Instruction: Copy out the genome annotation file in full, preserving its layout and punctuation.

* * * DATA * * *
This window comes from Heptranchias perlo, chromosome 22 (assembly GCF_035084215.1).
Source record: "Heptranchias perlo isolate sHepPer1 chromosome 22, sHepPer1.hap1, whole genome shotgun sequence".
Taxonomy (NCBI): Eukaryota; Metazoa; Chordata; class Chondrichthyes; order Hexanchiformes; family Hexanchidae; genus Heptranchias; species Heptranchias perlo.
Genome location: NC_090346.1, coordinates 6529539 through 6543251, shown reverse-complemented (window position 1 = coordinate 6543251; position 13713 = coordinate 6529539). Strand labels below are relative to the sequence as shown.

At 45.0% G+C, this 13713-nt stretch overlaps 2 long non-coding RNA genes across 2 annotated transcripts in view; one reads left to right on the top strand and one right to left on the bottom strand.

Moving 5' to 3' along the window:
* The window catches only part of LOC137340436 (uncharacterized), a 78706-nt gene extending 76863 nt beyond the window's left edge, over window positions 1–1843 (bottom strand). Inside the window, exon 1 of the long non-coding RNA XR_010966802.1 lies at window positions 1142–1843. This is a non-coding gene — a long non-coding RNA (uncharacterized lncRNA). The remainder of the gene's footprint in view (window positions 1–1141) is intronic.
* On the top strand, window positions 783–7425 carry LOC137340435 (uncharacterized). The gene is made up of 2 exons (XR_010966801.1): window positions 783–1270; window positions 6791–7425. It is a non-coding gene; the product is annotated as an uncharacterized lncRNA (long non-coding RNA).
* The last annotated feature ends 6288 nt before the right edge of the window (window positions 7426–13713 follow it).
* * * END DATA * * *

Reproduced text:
This window comes from Heptranchias perlo, chromosome 22 (assembly GCF_035084215.1).
Source record: "Heptranchias perlo isolate sHepPer1 chromosome 22, sHepPer1.hap1, whole genome shotgun sequence".
Taxonomy (NCBI): Eukaryota; Metazoa; Chordata; class Chondrichthyes; order Hexanchiformes; family Hexanchidae; genus Heptranchias; species Heptranchias perlo.
Genome location: NC_090346.1, coordinates 6529539 through 6543251, shown reverse-complemented (window position 1 = coordinate 6543251; position 13713 = coordinate 6529539). Strand labels below are relative to the sequence as shown.

At 45.0% G+C, this 13713-nt stretch overlaps 2 long non-coding RNA genes across 2 annotated transcripts in view; one reads left to right on the top strand and one right to left on the bottom strand.

Moving 5' to 3' along the window:
* The window catches only part of LOC137340436 (uncharacterized), a 78706-nt gene extending 76863 nt beyond the window's left edge, over window positions 1–1843 (bottom strand). Inside the window, exon 1 of the long non-coding RNA XR_010966802.1 lies at window positions 1142–1843. This is a non-coding gene — a long non-coding RNA (uncharacterized lncRNA). The remainder of the gene's footprint in view (window positions 1–1141) is intronic.
* On the top strand, window positions 783–7425 carry LOC137340435 (uncharacterized). The gene is made up of 2 exons (XR_010966801.1): window positions 783–1270; window positions 6791–7425. It is a non-coding gene; the product is annotated as an uncharacterized lncRNA (long non-coding RNA).
* The last annotated feature ends 6288 nt before the right edge of the window (window positions 7426–13713 follow it).